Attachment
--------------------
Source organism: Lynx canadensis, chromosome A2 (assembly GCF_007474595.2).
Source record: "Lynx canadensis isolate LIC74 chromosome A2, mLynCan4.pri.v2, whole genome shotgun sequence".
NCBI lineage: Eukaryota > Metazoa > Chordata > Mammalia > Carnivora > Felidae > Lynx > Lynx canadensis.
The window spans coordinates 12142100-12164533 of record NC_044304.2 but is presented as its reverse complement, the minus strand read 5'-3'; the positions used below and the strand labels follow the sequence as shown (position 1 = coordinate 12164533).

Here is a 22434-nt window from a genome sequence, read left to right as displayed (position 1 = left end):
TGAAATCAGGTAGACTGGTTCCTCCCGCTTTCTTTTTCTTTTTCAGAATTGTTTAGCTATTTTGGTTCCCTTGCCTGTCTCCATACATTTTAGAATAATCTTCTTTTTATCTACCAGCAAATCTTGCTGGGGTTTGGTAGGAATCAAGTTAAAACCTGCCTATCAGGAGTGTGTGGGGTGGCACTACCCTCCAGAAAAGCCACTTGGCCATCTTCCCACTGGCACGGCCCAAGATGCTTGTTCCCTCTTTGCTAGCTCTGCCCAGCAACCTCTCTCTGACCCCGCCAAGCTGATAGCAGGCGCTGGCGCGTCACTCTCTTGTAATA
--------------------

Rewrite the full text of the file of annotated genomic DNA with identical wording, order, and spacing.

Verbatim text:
Source organism: Lynx canadensis, chromosome A2 (assembly GCF_007474595.2).
Source record: "Lynx canadensis isolate LIC74 chromosome A2, mLynCan4.pri.v2, whole genome shotgun sequence".
NCBI lineage: Eukaryota > Metazoa > Chordata > Mammalia > Carnivora > Felidae > Lynx > Lynx canadensis.
The window spans coordinates 12142100-12164533 of record NC_044304.2 but is presented as its reverse complement, the minus strand read 5'-3'; the positions used below and the strand labels follow the sequence as shown (position 1 = coordinate 12164533).

Here is a 22434-nt window from a genome sequence, read left to right as displayed (position 1 = left end):
TGAAATCAGGTAGACTGGTTCCTCCCGCTTTCTTTTTCTTTTTCAGAATTGTTTAGCTATTTTGGTTCCCTTGCCTGTCTCCATACATTTTAGAATAATCTTCTTTTTATCTACCAGCAAATCTTGCTGGGGTTTGGTAGGAATCAAGTTAAAACCTGCCTATCAGGAGTGTGTGGGGTGGCACTACCCTCCAGAAAAGCCACTTGGCCATCTTCCCACTGGCACGGCCCAAGATGCTTGTTCCCTCTTTGCTAGCTCTGCCCAGCAACCTCTCTCTGACCCCGCCAAGCTGATAGCAGGCGCTGGCGCGTCACTCTCTTGTAATA